A while back, Brandon posted something about his grandfather just not getting science fiction. In my personal reading, I came across this quote:
To the seventeenth-century Puritan, fiction did not only deflect the reader from more profitable occupation[;] there was an additional, very grave objection. It was untrue, therefore a lie, and therefore damnably wicked. Puritans customarily divided lying into three categories: the pernicious lie, made for evil intent; the officious lie, intended to prevent some danger or procure some good; and the sporting lie, “which is to make one merry, or to pass away Precious Time.” (Gillian Avery, quoted by Leonard Marcus in Minders of Make-Believe)
I find this fascinating. I doubt the Puritans were the first to come up with the concept that all fiction is lies. The Devil just isn’t that creative; he’ll take the same ideas and twist them the same way over and over and over again. However, it’s hilarious that the very idea of fiction being evil is literally Puritanical!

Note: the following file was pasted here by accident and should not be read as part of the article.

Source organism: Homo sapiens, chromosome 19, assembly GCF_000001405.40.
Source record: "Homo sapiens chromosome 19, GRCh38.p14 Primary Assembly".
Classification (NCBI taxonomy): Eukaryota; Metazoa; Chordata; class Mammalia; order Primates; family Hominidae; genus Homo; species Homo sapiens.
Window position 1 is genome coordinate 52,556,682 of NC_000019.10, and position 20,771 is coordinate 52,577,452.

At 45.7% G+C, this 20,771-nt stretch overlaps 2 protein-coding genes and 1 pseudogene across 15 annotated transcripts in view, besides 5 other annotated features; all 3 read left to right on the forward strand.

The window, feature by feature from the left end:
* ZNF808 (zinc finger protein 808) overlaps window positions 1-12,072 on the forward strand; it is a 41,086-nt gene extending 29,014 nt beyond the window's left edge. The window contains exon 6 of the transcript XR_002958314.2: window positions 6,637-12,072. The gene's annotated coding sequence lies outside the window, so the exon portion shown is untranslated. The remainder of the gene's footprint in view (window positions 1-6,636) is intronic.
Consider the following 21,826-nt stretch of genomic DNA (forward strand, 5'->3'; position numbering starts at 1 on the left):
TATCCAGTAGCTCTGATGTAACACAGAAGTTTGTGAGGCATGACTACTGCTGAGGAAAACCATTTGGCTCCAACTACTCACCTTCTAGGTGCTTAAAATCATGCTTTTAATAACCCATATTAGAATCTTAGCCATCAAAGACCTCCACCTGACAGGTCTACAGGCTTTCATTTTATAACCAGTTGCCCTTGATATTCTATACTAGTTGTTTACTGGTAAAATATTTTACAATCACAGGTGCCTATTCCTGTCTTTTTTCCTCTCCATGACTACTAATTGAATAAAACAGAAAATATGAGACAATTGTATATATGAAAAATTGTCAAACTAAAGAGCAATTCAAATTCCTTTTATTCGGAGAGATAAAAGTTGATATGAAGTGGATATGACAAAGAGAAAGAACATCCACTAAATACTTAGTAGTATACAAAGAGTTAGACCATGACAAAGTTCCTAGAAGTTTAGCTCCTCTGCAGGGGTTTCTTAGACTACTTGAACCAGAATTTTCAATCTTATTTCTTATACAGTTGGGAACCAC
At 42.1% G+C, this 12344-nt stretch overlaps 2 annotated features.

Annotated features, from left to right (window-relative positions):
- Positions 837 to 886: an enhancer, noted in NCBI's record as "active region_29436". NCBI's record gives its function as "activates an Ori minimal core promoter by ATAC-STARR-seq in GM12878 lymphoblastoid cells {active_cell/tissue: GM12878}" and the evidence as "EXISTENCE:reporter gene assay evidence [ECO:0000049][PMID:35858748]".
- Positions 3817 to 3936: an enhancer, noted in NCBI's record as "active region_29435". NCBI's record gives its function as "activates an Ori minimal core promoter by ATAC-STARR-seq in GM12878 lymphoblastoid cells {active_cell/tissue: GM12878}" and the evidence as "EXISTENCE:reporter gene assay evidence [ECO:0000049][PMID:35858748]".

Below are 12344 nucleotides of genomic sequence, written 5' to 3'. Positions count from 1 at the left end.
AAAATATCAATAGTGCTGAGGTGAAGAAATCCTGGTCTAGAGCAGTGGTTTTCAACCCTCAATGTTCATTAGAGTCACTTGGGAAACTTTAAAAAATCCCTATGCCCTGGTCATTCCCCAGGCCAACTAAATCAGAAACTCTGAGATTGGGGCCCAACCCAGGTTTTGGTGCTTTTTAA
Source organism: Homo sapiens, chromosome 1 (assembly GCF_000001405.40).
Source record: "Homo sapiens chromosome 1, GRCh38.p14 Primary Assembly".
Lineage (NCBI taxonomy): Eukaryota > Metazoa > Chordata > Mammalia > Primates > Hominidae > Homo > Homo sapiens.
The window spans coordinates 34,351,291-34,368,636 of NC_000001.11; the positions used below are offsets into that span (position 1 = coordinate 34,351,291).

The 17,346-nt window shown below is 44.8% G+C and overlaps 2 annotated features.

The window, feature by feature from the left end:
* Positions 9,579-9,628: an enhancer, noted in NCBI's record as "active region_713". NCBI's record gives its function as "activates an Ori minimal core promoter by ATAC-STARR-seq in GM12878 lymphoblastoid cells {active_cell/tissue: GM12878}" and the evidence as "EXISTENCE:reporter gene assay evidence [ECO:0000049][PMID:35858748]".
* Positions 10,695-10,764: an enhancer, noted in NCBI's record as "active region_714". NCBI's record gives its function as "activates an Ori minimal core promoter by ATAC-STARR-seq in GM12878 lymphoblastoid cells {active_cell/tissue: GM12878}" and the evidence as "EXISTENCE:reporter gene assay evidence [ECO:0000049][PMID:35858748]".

But is fiction evil? Well, it’s fiction, and therefore not truth. But didn’t Jesus himself tell stories? Take a look at the parables. They were stories that illustrated heavenly truths. I suppose you could argue that these aren’t fictions in the strictest sense; after all, shepherds lose sheep and women lose coins. That’s not necessarily a made-up tale. The prophet Nathan used a story to get David to realize his sin. Even that might not fall under the same category as “fiction” though.
But what did God say? Did he say “don’t lie,” which is what the Puritans are flinging at fiction? Well, no, God didn’t give that command. He said, “You shall not bear false testimony against your neighbor.” There’s a big difference here.
If my fiction ends up making someone think badly of a certain political enemy, and my fiction has no basis in fact, well, I’m breaking this commandment. On the other hand, if my fiction is about a magical land called Narnia, who am I giving false testimony about?
False testimony aims to tear down someone else. False testimony seeks to build me up by making someone else look bad. If my fiction does that, then yes, I am sinning. If my fiction does not falsely tear down someone else, though, and simply tells a story – who am I tearing down?
Well, food for thought.
(Incidentally, Minders of Make-Believe is turning into a fun read. It’s a history of children’s literature in the States. Take a look if you’re into that sort of thing!)